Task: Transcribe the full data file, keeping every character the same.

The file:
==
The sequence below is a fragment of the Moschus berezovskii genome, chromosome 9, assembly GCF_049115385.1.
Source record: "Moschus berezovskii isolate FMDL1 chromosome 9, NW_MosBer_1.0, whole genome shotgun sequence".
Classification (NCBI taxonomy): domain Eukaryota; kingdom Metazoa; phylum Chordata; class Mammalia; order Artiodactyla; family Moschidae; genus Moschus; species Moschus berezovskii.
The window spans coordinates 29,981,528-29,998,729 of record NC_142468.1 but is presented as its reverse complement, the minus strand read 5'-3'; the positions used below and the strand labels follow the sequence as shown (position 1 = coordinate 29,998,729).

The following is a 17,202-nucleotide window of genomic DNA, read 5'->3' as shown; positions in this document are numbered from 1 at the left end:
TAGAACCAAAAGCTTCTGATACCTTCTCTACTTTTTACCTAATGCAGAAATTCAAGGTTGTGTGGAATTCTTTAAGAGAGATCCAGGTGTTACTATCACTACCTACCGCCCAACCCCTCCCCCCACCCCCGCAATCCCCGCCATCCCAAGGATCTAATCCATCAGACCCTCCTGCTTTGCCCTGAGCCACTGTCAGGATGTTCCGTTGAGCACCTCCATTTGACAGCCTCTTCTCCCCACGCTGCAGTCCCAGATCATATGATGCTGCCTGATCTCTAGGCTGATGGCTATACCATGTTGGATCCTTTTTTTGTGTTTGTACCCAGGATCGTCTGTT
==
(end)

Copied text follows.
The sequence below is a fragment of the Moschus berezovskii genome, chromosome 9, assembly GCF_049115385.1.
Source record: "Moschus berezovskii isolate FMDL1 chromosome 9, NW_MosBer_1.0, whole genome shotgun sequence".
Classification (NCBI taxonomy): domain Eukaryota; kingdom Metazoa; phylum Chordata; class Mammalia; order Artiodactyla; family Moschidae; genus Moschus; species Moschus berezovskii.
The window spans coordinates 29,981,528-29,998,729 of record NC_142468.1 but is presented as its reverse complement, the minus strand read 5'-3'; the positions used below and the strand labels follow the sequence as shown (position 1 = coordinate 29,998,729).

The following is a 17,202-nucleotide window of genomic DNA, read 5'->3' as shown; positions in this document are numbered from 1 at the left end:
TAGAACCAAAAGCTTCTGATACCTTCTCTACTTTTTACCTAATGCAGAAATTCAAGGTTGTGTGGAATTCTTTAAGAGAGATCCAGGTGTTACTATCACTACCTACCGCCCAACCCCTCCCCCCACCCCCGCAATCCCCGCCATCCCAAGGATCTAATCCATCAGACCCTCCTGCTTTGCCCTGAGCCACTGTCAGGATGTTCCGTTGAGCACCTCCATTTGACAGCCTCTTCTCCCCACGCTGCAGTCCCAGATCATATGATGCTGCCTGATCTCTAGGCTGATGGCTATACCATGTTGGATCCTTTTTTTGTGTTTGTACCCAGGATCGTCTGTT